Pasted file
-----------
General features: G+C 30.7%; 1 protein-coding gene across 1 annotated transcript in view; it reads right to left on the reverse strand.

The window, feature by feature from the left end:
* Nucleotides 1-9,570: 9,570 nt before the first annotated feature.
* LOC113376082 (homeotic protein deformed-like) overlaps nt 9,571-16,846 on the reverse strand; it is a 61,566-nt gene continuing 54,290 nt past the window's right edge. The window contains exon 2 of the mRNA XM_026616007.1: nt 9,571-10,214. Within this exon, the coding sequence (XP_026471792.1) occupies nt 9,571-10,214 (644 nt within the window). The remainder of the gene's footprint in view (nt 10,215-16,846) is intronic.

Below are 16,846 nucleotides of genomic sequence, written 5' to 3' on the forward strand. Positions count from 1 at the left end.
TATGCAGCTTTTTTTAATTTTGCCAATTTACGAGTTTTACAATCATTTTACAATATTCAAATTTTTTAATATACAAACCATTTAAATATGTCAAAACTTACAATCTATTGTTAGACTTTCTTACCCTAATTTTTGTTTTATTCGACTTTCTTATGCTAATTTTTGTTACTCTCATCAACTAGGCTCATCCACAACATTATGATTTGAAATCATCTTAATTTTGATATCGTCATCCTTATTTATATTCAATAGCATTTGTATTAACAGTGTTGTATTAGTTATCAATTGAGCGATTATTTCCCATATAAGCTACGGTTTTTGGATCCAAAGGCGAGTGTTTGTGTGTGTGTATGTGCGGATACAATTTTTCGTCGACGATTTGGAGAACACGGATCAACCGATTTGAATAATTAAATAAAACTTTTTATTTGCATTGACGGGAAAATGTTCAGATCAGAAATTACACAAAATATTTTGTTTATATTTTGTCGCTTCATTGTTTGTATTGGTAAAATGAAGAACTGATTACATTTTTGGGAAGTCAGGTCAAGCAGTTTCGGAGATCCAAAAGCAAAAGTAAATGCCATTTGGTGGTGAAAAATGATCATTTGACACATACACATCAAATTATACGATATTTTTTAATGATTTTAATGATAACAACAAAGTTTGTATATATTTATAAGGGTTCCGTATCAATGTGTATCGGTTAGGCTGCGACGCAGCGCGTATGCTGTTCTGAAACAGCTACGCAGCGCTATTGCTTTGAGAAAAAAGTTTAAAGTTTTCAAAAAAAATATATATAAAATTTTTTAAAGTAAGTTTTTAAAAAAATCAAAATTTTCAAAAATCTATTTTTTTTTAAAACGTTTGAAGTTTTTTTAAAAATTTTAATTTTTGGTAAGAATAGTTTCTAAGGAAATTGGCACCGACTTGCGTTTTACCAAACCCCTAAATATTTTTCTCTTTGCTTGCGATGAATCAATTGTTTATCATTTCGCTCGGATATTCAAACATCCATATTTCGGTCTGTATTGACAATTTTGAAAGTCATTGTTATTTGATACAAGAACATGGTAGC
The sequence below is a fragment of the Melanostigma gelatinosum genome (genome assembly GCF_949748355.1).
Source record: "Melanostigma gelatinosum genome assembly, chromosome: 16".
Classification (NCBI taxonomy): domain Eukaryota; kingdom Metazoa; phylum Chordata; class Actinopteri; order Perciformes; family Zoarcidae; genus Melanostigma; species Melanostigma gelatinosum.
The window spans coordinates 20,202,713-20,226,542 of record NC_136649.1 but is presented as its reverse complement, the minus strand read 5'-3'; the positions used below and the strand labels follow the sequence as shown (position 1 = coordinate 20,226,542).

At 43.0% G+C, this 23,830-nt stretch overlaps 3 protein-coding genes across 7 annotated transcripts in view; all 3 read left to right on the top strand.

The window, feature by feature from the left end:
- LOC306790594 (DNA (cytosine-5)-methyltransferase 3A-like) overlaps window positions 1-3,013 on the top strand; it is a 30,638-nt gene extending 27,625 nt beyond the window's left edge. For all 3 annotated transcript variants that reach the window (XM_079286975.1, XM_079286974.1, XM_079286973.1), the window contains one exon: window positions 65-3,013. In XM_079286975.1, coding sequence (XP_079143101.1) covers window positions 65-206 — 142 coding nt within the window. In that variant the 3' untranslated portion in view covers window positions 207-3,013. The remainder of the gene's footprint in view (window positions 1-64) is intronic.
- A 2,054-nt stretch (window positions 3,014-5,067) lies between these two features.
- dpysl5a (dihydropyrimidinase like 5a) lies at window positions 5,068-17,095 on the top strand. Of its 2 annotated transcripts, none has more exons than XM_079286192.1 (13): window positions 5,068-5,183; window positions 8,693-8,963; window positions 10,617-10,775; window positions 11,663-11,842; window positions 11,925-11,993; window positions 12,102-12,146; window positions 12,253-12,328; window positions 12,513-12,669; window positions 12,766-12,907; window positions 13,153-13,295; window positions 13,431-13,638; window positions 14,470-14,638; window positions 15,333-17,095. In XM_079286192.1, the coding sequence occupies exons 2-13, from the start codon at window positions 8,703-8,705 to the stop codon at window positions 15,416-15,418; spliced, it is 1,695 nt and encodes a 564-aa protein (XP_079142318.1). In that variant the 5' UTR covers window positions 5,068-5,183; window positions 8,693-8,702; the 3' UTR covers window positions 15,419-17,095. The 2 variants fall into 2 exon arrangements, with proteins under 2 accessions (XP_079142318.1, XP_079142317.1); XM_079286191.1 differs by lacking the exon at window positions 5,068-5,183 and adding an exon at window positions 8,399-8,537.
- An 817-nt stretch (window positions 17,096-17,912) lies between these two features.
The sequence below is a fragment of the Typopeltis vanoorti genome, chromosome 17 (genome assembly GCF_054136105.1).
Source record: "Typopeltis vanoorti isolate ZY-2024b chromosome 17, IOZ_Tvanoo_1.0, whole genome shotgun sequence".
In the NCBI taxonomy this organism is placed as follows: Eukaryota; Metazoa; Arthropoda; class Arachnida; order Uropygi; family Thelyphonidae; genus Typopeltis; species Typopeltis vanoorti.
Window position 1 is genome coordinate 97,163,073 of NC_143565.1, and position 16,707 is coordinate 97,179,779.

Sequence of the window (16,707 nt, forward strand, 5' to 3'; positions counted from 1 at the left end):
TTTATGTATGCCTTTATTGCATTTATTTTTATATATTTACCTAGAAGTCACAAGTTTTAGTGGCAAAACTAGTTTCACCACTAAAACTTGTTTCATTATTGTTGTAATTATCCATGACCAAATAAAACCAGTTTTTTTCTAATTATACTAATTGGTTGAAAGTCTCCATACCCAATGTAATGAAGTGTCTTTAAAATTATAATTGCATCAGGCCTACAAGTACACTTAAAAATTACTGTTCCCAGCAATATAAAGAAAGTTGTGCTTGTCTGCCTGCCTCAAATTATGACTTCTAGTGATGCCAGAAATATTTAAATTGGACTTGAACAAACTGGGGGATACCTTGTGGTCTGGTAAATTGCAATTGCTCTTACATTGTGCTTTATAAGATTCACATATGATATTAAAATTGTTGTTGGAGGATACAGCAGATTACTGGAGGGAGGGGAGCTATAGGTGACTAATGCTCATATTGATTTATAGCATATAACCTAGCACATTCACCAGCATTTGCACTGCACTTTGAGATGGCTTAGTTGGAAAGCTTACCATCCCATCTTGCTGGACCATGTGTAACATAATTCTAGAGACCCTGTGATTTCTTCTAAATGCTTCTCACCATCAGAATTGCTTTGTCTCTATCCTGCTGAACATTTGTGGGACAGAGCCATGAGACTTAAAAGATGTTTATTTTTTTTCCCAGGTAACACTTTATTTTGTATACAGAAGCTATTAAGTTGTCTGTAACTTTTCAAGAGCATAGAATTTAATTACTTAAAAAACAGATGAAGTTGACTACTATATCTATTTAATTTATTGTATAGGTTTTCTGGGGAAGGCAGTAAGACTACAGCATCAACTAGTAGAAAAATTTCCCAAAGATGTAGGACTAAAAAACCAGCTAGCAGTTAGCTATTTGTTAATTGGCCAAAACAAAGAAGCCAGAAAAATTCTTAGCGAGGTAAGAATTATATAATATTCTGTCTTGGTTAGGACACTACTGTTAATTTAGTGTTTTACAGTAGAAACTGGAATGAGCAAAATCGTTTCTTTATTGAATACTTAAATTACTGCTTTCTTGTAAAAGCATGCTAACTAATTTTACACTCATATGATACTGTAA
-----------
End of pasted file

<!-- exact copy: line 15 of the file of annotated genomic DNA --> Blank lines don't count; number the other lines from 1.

- dpysl5a (dihydropyrimidinase like 5a) lies at window positions 5,068-17,095 on the top strand. Of its 2 annotated transcripts, none has more exons than XM_079286192.1 (13): window positions 5,068-5,183; window positions 8,693-8,963; window positions 10,617-10,775; window positions 11,663-11,842; window positions 11,925-11,993; window positions 12,102-12,146; window positions 12,253-12,328; window positions 12,513-12,669; window positions 12,766-12,907; window positions 13,153-13,295; window positions 13,431-13,638; window positions 14,470-14,638; window positions 15,333-17,095. In XM_079286192.1, the coding sequence occupies exons 2-13, from the start codon at window positions 8,703-8,705 to the stop codon at window positions 15,416-15,418; spliced, it is 1,695 nt and encodes a 564-aa protein (XP_079142318.1). In that variant the 5' UTR covers window positions 5,068-5,183; window positions 8,693-8,702; the 3' UTR covers window positions 15,419-17,095. The 2 variants fall into 2 exon arrangements, with proteins under 2 accessions (XP_079142318.1, XP_079142317.1); XM_079286191.1 differs by lacking the exon at window positions 5,068-5,183 and adding an exon at window positions 8,399-8,537.